Who were some of your earliest leadership influences?
Speedracer, Underdog, Captain James T. Kirk. All personal heroes of mine.
How did you become interested in healthcare?
I became an EMT when I was 16 and joined the local volunteer rescue squad. I did that for about six years and learned so much. I have tremendous respect for professional caregivers and how hard they work. And medicine is just an exciting field to be in right now when you think of all the advances in technology, genomics and life sciences. It’s probably why I married a physical therapist, too.
Who are some of your mentors?
Definitely Mark Whiting, who was a paramedic and my EMT instructor. He now works in marketing for the Red Cross in Virginia. One of my marketing professional mentors was a woman named Chris Meade who I interned with in college. She had such enthusiasm for marketing and advertising and really pushed me to pursue it as a career. And of course Susan Dubuque, who has been a professional mentor to me since the earliest days of my career. We’ve been good friends and colleagues for years, and I can’t think of anyone I'd rather be working with right now.
What has been your greatest marketing accomplishment so far?
Maybe Seymour the Safety Chicken for Seaboard Farms. I think he helped reduce work-related injuries in their chicken processing plants by 37% – or something like that. It’s a great example of the importance of internal communications. Seriously, I’m very proud of that idea even though people made fun of Seymour.
Any other memorable moments?
I once led a three-day scenario planning retreat in Dublin, Ireland for a group of international publishing companies that wanted to understand where technology was taking their business. It was over St. Patrick’s Day, and I took my family with me. I’m still in touch with many of those people, and we occasionally refer back to the work we did and marvel at how much of it is materializing today.
Any marketing flops you can share?
I’ve had lots. During the late 90s I convinced a conference group to let me take a busload of their attendees off site to a theater to see a demonstration of the Internet. The bus got lost, and the people arrived late. Then the projection system didn’t work so we had people huddled around two small laptops to see this new technology. It was very embarrassing. But we gave them nice gift bags on their way out.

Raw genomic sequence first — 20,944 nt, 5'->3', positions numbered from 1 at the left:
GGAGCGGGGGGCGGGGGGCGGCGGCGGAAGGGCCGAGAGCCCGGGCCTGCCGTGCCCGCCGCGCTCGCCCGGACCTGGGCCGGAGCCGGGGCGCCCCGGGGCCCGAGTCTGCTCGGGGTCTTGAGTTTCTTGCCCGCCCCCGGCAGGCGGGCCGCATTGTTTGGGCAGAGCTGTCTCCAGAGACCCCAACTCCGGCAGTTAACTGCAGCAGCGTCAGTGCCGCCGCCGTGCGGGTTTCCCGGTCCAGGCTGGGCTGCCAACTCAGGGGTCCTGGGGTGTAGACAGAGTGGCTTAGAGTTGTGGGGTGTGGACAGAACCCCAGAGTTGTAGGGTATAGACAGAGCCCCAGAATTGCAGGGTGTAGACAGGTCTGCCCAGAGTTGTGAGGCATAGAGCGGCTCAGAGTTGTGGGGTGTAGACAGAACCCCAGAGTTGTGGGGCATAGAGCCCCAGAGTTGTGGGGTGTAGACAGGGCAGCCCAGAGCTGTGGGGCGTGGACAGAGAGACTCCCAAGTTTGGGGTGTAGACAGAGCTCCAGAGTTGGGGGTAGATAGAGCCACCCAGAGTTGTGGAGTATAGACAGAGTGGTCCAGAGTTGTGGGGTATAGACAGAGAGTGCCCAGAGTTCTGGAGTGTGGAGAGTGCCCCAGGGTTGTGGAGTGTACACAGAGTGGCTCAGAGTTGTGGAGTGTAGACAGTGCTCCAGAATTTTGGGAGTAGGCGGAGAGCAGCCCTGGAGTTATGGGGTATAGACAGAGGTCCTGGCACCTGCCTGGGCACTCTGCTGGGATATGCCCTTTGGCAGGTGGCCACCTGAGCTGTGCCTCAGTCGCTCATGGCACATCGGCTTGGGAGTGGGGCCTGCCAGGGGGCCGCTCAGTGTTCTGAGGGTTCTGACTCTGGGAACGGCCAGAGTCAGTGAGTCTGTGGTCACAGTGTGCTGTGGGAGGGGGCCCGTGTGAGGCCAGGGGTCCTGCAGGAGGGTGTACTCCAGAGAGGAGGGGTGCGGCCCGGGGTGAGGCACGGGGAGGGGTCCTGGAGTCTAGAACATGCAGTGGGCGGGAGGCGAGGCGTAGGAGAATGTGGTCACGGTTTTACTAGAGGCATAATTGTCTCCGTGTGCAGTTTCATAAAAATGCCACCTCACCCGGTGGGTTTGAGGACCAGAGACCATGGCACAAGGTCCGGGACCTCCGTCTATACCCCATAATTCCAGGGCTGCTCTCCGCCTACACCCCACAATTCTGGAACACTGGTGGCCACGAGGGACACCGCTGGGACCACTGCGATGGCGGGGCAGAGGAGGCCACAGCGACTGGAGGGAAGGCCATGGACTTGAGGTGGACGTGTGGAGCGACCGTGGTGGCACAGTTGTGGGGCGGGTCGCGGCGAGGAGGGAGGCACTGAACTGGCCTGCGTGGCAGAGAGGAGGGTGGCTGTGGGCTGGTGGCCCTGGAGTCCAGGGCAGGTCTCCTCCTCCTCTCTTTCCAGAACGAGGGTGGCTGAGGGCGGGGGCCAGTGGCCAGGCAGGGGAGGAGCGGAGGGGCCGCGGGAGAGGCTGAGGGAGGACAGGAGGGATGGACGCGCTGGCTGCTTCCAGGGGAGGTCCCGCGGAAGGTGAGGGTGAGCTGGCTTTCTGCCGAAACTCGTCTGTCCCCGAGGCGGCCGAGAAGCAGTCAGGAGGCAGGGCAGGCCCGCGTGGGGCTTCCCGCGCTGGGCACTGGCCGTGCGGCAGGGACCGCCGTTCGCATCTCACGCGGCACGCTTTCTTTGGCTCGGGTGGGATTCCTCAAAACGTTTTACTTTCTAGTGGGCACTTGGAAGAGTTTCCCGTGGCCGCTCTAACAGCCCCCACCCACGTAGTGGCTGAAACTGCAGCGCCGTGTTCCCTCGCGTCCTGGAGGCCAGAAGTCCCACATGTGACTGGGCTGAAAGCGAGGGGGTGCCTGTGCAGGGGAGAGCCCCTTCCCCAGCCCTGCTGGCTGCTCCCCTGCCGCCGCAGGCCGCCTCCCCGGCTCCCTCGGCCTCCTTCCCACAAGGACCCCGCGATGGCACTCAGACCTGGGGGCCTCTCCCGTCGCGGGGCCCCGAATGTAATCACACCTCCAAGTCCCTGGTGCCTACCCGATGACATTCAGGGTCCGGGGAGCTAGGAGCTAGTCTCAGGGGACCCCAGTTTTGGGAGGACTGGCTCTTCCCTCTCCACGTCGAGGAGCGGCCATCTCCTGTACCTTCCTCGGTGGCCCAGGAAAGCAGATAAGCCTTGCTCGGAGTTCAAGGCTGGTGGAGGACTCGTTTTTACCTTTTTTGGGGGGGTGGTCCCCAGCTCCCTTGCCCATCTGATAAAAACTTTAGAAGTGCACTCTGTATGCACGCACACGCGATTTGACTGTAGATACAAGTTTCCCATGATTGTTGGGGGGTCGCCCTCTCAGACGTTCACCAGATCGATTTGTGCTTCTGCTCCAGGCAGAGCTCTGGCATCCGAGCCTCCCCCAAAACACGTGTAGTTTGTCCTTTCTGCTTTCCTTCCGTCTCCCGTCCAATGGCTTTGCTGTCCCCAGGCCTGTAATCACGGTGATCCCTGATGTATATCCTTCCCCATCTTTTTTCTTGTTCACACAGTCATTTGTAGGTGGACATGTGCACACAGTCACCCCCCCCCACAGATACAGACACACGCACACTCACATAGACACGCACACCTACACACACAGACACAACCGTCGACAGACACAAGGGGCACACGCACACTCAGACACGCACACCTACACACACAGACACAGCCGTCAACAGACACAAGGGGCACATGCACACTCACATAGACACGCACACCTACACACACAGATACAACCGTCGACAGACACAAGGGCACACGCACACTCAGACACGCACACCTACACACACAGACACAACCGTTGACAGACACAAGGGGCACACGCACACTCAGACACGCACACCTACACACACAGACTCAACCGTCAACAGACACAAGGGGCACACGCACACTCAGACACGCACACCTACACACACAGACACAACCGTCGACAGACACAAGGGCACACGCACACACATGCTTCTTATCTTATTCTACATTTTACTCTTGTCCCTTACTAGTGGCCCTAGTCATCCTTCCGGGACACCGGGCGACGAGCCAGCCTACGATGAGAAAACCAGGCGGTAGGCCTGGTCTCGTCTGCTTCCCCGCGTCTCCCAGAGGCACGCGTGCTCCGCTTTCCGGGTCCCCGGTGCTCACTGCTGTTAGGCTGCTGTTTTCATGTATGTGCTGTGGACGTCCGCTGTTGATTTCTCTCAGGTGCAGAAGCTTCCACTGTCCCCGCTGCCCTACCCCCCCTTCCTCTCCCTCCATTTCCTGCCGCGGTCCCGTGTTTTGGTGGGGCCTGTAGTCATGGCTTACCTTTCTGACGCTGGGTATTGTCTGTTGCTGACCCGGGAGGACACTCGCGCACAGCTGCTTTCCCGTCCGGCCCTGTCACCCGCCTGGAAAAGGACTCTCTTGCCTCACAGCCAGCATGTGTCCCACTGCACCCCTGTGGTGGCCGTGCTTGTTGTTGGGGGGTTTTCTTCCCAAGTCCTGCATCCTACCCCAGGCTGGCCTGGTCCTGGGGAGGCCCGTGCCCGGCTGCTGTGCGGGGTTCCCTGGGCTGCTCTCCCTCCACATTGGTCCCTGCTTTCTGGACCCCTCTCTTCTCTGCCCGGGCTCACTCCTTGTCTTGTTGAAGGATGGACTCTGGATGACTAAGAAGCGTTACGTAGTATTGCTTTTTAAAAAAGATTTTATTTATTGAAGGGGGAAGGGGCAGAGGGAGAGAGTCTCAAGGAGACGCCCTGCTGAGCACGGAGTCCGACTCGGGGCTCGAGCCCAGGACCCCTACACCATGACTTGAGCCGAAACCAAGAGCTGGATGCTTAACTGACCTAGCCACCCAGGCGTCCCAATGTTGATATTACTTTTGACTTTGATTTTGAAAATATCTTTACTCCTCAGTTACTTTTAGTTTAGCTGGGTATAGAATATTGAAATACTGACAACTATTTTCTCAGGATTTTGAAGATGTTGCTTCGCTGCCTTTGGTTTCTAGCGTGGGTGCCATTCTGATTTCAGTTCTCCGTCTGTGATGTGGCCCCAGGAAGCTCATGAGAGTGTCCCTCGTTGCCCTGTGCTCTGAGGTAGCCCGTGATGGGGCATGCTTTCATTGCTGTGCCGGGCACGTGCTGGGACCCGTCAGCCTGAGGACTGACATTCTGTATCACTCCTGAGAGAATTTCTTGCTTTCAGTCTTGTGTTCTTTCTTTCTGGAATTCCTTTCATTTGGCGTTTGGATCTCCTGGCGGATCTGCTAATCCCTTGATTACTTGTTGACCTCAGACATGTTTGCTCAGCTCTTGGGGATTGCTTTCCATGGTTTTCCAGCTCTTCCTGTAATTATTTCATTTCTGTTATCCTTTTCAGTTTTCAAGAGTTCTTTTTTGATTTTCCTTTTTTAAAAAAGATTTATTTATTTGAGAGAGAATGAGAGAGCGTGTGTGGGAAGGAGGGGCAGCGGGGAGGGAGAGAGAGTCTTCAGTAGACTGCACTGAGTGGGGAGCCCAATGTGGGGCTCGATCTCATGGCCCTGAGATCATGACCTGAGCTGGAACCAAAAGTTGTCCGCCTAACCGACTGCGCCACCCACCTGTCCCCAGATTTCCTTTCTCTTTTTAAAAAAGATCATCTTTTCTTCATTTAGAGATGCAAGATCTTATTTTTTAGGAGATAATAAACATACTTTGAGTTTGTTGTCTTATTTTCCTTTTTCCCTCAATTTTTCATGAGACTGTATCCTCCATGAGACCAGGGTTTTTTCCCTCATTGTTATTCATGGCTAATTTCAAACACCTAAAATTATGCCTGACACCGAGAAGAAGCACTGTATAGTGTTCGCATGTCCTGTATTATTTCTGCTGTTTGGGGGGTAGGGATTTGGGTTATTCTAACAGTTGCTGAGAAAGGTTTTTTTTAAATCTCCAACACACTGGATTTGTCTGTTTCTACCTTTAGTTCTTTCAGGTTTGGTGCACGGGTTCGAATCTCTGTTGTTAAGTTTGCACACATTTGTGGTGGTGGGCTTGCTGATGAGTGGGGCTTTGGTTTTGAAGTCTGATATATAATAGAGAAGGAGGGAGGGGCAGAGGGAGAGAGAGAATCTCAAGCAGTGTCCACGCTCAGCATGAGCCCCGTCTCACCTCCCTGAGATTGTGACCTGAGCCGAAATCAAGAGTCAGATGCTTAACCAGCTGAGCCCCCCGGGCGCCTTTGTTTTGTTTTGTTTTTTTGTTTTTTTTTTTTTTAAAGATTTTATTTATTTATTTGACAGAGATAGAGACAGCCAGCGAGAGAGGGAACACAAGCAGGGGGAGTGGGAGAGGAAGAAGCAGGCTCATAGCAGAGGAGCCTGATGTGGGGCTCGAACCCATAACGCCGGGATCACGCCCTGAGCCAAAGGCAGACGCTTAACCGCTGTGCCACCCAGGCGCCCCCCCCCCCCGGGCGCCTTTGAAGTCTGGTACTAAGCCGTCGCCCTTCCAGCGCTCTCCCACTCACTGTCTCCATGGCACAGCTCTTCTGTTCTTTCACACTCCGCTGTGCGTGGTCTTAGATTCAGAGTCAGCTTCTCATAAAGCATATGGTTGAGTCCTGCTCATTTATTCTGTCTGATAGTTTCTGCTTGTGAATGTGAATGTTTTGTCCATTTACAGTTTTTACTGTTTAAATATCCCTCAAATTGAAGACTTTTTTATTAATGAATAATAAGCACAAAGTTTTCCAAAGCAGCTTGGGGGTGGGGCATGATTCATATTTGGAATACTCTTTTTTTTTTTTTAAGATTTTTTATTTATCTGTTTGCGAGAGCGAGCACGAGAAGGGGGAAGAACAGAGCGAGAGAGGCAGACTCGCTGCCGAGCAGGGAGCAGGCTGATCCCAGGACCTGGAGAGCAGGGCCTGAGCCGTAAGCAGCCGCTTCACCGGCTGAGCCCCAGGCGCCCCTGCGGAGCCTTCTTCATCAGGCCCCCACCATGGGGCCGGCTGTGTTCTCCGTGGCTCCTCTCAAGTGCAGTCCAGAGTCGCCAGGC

You’ve been somewhat of a leader in the whole area of digital marketing. What got you interested in this area of marketing?
I was never into video games very much but when email and the Internet started to take off in the mid 90s I had a couple friends who were very excited about it. We used to spend hours at the Boiled Frog – one of the early Internet cafés in Chattanooga. It was very exciting and didn’t take much to connect the dots and see that it had big implications for marketers. We’ve come a long way, but I think the technology we’ll use in the next ten years will be even more amazing than what we have today.
What technology are you most excited about right now?
Probably GPS-enabled mobile devices. The idea that an application knows exactly where I am and can record my movements on a map or display relevant sites of interest using augmented reality is very powerful. I’m very interested in how technology can influence behaviors. I’ve recently started using RunKeeper to keep track of my running and the data feedback is incredible. It’s very motivating – especially when I’m lazy and don’t put in very much effort.
You travel a lot for work. Any advice for others who are traveling?
I grew up traveling so it really doesn’t bother me. Having routines is really important for me. I fly US Air a lot and rent from Hertz because I really trust those brands. And I can tell you where every electrical outlet is in the Charlotte airport. Travel is important because despite all the great technology we have, like FaceTime and video conferencing, I think it’s really important to meet with people in person.
What are some of your weaknesses?
Well, I’m allergic to Silly Putty.
Where did you grow up?
I was born overseas and lived all over but I call Amherst, Virginia home. It’s nestled at the foot of the Blue Ridge Mountains and just beautiful. My parents still live there, and I visit every chance I get.
That’s tough, I like so many foods. Probably Thai. Beauregard’s Thai Room is just down the street from our Richmond office and just great. I go there whenever I can.
What do you believe makes ND&P successful?
We hire great people who are passionate about marketing and advertising. And when you’re passionate about something you get good at it. And when you’re good at something people trust you. I think it’s really that simple.
What are you most proud of?
My two wonderful kids, Ethan, 10, and Maia, 7, and my lovely wife Nancy who teaches at the University and is way smarter than me. Like scary smart.
What books are you currently reading?
I usually have a fiction and a business book going at the same time. I’m almost done with Steve Jobs by Walter Isaacson and just started Istanbul Passage by Joseph Kanon.
We heard you recently got a tattoo. Any truth to the rumor?
Completely true. I now have a two-inch pirate face on my upper arm courtesy of my daughter. I think it’s a good look for me – until it washes off.